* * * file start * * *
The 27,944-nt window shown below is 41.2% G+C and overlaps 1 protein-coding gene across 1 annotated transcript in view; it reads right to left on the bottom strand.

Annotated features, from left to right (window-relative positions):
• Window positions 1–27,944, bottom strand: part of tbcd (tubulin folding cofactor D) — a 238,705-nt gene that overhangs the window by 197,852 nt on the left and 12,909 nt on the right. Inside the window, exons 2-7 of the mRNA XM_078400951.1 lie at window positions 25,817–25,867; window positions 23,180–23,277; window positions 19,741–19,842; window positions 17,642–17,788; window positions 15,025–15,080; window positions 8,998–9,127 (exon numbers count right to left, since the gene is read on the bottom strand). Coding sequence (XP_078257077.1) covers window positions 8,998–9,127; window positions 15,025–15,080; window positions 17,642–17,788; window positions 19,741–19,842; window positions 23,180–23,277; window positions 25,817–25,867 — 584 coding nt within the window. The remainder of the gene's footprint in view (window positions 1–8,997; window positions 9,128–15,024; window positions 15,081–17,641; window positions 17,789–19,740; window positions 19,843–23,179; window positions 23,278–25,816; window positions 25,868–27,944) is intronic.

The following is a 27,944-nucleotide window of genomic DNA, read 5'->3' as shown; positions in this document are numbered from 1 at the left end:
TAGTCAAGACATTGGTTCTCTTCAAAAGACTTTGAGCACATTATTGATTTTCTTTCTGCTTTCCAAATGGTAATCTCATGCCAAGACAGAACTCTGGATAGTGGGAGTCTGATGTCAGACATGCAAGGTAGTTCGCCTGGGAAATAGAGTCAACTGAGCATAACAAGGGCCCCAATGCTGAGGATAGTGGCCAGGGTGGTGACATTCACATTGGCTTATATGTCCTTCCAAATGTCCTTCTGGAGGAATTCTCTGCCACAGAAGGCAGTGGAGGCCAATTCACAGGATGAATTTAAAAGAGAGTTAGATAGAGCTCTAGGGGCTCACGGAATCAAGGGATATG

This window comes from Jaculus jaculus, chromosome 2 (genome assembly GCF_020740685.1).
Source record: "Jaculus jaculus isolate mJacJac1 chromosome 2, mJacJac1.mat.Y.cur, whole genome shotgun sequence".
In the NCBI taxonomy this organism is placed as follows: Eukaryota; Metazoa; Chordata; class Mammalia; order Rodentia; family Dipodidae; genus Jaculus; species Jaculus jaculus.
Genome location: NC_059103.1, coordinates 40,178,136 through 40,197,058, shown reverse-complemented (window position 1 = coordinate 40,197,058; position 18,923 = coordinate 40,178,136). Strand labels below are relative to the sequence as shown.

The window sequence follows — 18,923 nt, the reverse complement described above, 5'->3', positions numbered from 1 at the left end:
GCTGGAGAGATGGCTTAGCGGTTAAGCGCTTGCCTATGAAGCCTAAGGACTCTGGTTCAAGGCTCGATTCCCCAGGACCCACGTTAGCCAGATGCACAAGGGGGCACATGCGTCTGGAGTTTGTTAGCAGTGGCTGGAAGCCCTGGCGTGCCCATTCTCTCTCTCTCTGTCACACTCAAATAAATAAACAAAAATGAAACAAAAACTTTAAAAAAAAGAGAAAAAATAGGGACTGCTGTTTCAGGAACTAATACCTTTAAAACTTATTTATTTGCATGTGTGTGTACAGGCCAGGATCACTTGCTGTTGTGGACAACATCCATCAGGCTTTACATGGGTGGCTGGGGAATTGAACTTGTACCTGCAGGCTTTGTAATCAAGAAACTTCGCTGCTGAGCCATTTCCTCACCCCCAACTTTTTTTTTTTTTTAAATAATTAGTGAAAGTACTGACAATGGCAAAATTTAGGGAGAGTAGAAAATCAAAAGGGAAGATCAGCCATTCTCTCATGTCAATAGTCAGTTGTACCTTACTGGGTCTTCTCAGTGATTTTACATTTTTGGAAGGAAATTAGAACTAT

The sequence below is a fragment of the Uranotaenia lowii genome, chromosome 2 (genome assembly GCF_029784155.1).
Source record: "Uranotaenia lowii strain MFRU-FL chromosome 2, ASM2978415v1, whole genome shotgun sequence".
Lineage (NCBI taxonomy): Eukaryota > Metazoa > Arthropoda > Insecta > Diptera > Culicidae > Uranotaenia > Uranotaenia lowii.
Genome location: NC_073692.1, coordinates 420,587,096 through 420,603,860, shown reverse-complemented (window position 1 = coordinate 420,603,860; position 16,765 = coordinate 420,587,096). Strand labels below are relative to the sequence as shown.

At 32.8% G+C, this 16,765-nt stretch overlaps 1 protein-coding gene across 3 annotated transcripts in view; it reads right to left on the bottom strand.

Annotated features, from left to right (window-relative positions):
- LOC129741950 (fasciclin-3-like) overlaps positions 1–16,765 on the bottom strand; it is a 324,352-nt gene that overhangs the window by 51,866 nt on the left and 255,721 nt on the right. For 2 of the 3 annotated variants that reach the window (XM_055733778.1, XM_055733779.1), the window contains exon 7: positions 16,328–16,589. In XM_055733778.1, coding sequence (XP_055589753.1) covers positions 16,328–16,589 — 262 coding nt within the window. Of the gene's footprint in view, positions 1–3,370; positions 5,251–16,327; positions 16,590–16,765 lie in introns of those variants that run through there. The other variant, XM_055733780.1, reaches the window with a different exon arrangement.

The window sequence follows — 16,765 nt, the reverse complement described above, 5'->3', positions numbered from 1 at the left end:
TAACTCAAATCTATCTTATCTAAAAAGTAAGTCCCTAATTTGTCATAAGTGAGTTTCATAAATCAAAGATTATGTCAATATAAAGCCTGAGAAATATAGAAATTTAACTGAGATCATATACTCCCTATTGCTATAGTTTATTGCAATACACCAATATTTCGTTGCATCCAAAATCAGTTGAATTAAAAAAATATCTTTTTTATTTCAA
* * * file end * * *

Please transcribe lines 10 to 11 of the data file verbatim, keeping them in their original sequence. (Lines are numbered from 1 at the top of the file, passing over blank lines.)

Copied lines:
The window sequence follows — 18,923 nt, the reverse complement described above, 5'->3', positions numbered from 1 at the left end:
GCTGGAGAGATGGCTTAGCGGTTAAGCGCTTGCCTATGAAGCCTAAGGACTCTGGTTCAAGGCTCGATTCCCCAGGACCCACGTTAGCCAGATGCACAAGGGGGCACATGCGTCTGGAGTTTGTTAGCAGTGGCTGGAAGCCCTGGCGTGCCCATTCTCTCTCTCTCTGTCACACTCAAATAAATAAACAAAAATGAAACAAAAACTTTAAAAAAAAGAGAAAAAATAGGGACTGCTGTTTCAGGAACTAATACCTTTAAAACTTATTTATTTGCATGTGTGTGTACAGGCCAGGATCACTTGCTGTTGTGGACAACATCCATCAGGCTTTACATGGGTGGCTGGGGAATTGAACTTGTACCTGCAGGCTTTGTAATCAAGAAACTTCGCTGCTGAGCCATTTCCTCACCCCCAACTTTTTTTTTTTTTTAAATAATTAGTGAAAGTACTGACAATGGCAAAATTTAGGGAGAGTAGAAAATCAAAAGGGAAGATCAGCCATTCTCTCATGTCAATAGTCAGTTGTACCTTACTGGGTCTTCTCAGTGATTTTACATTTTTGGAAGGAAATTAGAACTAT